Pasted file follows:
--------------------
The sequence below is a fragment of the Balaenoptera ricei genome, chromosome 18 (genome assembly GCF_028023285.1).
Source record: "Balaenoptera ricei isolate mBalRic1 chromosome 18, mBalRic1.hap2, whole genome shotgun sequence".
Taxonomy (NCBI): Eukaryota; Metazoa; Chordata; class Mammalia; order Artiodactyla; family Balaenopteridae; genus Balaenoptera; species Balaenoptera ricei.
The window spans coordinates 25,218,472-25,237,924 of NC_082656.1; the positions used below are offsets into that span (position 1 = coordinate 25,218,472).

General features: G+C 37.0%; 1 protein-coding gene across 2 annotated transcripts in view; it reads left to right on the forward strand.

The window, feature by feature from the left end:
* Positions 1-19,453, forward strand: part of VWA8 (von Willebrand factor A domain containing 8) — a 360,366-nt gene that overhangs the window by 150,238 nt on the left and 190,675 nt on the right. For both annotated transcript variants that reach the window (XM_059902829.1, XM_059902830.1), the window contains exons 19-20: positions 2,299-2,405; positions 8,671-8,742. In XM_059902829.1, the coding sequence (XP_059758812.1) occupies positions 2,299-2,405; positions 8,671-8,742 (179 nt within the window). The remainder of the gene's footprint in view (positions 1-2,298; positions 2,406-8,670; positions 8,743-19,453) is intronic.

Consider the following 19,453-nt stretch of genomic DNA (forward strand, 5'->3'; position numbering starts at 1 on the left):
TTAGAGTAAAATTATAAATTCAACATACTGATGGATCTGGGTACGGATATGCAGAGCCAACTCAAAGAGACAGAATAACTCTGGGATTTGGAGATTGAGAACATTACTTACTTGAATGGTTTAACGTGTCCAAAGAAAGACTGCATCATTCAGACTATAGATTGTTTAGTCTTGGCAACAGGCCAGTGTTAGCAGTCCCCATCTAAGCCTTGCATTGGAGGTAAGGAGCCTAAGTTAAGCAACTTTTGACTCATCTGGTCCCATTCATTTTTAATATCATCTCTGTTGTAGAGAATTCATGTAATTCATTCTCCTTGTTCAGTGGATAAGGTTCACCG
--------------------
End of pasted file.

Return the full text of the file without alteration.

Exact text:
The sequence below is a fragment of the Balaenoptera ricei genome, chromosome 18 (genome assembly GCF_028023285.1).
Source record: "Balaenoptera ricei isolate mBalRic1 chromosome 18, mBalRic1.hap2, whole genome shotgun sequence".
Taxonomy (NCBI): Eukaryota; Metazoa; Chordata; class Mammalia; order Artiodactyla; family Balaenopteridae; genus Balaenoptera; species Balaenoptera ricei.
The window spans coordinates 25,218,472-25,237,924 of NC_082656.1; the positions used below are offsets into that span (position 1 = coordinate 25,218,472).

General features: G+C 37.0%; 1 protein-coding gene across 2 annotated transcripts in view; it reads left to right on the forward strand.

The window, feature by feature from the left end:
* Positions 1-19,453, forward strand: part of VWA8 (von Willebrand factor A domain containing 8) — a 360,366-nt gene that overhangs the window by 150,238 nt on the left and 190,675 nt on the right. For both annotated transcript variants that reach the window (XM_059902829.1, XM_059902830.1), the window contains exons 19-20: positions 2,299-2,405; positions 8,671-8,742. In XM_059902829.1, the coding sequence (XP_059758812.1) occupies positions 2,299-2,405; positions 8,671-8,742 (179 nt within the window). The remainder of the gene's footprint in view (positions 1-2,298; positions 2,406-8,670; positions 8,743-19,453) is intronic.

Consider the following 19,453-nt stretch of genomic DNA (forward strand, 5'->3'; position numbering starts at 1 on the left):
TTAGAGTAAAATTATAAATTCAACATACTGATGGATCTGGGTACGGATATGCAGAGCCAACTCAAAGAGACAGAATAACTCTGGGATTTGGAGATTGAGAACATTACTTACTTGAATGGTTTAACGTGTCCAAAGAAAGACTGCATCATTCAGACTATAGATTGTTTAGTCTTGGCAACAGGCCAGTGTTAGCAGTCCCCATCTAAGCCTTGCATTGGAGGTAAGGAGCCTAAGTTAAGCAACTTTTGACTCATCTGGTCCCATTCATTTTTAATATCATCTCTGTTGTAGAGAATTCATGTAATTCATTCTCCTTGTTCAGTGGATAAGGTTCACCG